40 years and counting
By Liz McCarthy, firstname.lastname@example.org, 803-777-2848
Peter Kilmann, Dan Reger and Charles Fugo have worked at Carolina for 40 years. The professors are three of the longest-serving employees at the university, a distinction they share with seven other system-wide faculty and staff members.
The professors, from psychology, chemistry and music, came to USC for a variety of reasons, but they all stayed simply because they liked the university, Columbia and their colleagues.
Peter Kilmann, psychology
In January 1973, Peter Kilmann visited USC from Utah, where he was finishing his graduate degree. He thought he was visiting the sunny South where “winter” was entirely different from his previous homes in the Northeast or the West. Instead, he arrived during a blizzard.
But he was warmly welcomed by the university’s psychology department. Forty years later Kilmann continues teaching psychology. Although he could have moved on to other academic opportunities, he decided to stay. And it was an easy decision.
“I like the area. I like the university,” he says. “This is a positive atmosphere. The simplest way to say it – I liked it here.”
In the ’70s, psychology faculty members had close bonds, playing team sports together. There was a lot of camaraderie, he says.
Kilmann’s research focuses on relationships – why people choose certain companions, what makes relationships difficult or how to prevent relationship distress. But he mostly enjoys teaching students and talking about their relationship experiences.
“I like teaching students about relationships and having them ask me questions about their own relationships,” he says. “It’s a practical course. Even though the class is in an academic framework, it’s one of the more practical courses students can take because relationships cut across every part of life.”
USC has seen a lot of changes in 40 years – from the growth of campus to a larger student body -- and Kilmann’s been around to watch.
“I’ve seen a lot of growth changes – the department has grown and so has the status of the university,” he says. “Students ask more challenging questions and seem more comfortable asking challenging and sensitive questions.”
Dan Reger, chemistry
Dan Reger began his career at USC after receiving his doctorate from MIT. That was more than 40 years ago.
When Reger first joined the Carolina faculty in 1972 in the chemistry and biochemistry department, he was teaching freshmen chemistry classes to about 120 students. Today the introductory chemistry classes can exceed 280 students.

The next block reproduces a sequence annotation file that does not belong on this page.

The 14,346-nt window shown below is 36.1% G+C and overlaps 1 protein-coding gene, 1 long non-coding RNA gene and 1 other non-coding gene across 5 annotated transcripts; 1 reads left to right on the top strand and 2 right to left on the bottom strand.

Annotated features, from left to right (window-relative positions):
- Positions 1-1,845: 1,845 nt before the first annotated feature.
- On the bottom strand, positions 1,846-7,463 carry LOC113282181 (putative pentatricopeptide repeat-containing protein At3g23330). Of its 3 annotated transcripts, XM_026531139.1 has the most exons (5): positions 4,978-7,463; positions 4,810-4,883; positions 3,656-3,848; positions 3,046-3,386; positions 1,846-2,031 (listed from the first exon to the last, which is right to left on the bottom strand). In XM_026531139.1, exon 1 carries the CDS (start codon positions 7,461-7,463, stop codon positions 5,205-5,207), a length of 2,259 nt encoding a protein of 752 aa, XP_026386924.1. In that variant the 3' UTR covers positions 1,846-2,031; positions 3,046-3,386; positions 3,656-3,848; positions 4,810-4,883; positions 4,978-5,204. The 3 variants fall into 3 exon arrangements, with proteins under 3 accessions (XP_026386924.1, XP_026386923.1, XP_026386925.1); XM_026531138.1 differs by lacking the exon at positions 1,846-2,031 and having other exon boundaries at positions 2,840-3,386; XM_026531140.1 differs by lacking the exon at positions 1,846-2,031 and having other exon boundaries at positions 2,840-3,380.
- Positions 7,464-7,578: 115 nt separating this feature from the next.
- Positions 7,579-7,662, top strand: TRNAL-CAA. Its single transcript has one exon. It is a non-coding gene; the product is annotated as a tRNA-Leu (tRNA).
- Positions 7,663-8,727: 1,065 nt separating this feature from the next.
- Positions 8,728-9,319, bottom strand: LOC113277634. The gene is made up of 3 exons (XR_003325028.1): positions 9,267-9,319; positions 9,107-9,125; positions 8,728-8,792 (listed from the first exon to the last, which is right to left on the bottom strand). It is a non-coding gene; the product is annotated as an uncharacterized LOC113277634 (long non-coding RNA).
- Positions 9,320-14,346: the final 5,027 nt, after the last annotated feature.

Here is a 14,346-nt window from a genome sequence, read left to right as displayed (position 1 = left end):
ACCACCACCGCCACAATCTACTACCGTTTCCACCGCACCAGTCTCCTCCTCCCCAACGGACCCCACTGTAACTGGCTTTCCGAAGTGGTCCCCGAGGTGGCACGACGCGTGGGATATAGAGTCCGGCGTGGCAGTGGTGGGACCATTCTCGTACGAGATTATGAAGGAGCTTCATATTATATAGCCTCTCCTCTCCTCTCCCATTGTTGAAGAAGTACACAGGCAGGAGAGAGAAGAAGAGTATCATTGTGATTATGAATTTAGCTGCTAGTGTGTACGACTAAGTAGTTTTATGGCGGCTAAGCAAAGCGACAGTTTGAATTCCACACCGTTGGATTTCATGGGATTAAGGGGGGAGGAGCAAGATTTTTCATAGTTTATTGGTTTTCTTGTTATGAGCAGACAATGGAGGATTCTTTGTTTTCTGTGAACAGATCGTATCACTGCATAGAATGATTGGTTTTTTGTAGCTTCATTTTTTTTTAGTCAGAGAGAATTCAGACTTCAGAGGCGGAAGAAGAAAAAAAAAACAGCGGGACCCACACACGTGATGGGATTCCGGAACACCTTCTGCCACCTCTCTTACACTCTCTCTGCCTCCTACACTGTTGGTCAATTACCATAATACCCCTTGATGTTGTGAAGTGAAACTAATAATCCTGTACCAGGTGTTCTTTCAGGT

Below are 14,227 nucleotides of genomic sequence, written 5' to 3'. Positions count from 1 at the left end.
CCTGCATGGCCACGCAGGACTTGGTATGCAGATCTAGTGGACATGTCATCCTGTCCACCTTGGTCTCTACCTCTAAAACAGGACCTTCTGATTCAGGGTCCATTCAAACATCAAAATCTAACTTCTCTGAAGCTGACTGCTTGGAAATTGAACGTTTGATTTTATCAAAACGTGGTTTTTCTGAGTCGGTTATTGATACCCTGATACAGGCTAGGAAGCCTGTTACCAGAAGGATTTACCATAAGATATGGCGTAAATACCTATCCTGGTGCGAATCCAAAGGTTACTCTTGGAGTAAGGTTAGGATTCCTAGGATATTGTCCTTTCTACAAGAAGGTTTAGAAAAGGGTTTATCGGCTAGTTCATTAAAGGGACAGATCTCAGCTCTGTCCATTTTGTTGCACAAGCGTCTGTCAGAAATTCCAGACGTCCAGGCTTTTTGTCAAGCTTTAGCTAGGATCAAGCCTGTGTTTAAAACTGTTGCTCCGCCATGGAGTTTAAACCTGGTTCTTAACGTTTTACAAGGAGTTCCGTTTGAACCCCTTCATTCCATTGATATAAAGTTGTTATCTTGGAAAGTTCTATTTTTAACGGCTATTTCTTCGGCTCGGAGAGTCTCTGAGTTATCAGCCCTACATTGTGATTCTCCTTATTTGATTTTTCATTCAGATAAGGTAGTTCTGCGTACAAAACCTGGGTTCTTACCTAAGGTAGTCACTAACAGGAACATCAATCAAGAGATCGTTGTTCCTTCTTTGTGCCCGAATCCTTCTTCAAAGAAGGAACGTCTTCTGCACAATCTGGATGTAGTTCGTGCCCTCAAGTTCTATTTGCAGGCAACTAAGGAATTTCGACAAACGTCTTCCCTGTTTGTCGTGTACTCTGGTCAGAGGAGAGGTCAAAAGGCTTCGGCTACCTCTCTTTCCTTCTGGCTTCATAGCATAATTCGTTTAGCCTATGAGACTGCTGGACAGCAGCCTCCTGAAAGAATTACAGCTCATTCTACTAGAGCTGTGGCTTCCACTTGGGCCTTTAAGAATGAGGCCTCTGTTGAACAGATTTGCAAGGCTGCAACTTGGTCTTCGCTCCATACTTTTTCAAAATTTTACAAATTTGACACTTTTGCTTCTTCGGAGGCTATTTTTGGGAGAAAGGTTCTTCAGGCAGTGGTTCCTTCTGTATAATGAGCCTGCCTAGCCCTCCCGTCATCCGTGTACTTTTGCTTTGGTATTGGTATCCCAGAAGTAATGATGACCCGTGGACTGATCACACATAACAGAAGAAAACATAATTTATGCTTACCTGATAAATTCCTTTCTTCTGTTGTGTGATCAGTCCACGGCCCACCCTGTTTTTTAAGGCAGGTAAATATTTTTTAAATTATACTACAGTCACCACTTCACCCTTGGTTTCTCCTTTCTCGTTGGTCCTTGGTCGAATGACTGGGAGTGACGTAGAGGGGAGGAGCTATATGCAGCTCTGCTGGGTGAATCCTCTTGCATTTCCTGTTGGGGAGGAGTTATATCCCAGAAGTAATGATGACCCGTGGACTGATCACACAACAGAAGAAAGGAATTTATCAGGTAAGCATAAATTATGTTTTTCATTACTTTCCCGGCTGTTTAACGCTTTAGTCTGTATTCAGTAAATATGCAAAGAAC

That’s just one small thing that has changed through the years. Overall, Reger says teaching chemistry at USC today isn’t much different, although the students are better prepared now. The chemistry department hasn’t changed much either, he says, always focusing on research, teaching and teamwork.
“The culture in this chemistry department is unusually good,” he says. “People work hard and are supportive of each other. And teaching is very important to us all.”
Through the years, he has taught more than 5,000 undergraduates and had 33 doctoral students graduate.
“It’s been neat to continue to work with people who are really interested in science and help them develop into high quality scientists,” Reger says. “I love the science, but what makes it really fun is working with young people as they’re developing their own skills.”
Forty years ago, he didn’t realize he’d found a place – a lab, a university, a department – he wouldn’t want to leave.
“It turned out to be the perfect fit for me. I really love to teach and do research,” he says. “This has been a place where I’ve been able to do them both and be successful at both.”
Charles Fugo, music
Charles Fugo first came to USC 40 years ago as a graduate student, preparing for his first job in academia. The School of Music was his first interview.
“I really liked the place so I came here,” says Fugo, a piano professor.
And he didn’t leave -- he never had a need to. Fugo found his niche teaching applied piano almost immediately, and he had found a place that gave him the freedom to teach and perform.
“The faculty is extremely collegial and very accomplished and that has only increased with the years,” he says. “I thought it was a very good situation. I was doing exactly what I wanted to do.”
In the 41 years he has been teaching at USC, he has seen quite a change in the music school at Carolina.
“It’s grown in stature. It’s grown in volume,” he says. “The students are at a completely different level. It’s been an exciting time to be here. When I came in, I was told we might be on the ground floor of something big. And that’s exactly what’s happened.”
Fugo says he hopes to continue to be a part of a music program that continues to get better.
“It’s a wonderful place to be working and teaching and I hope to be able to continue it,” he said.
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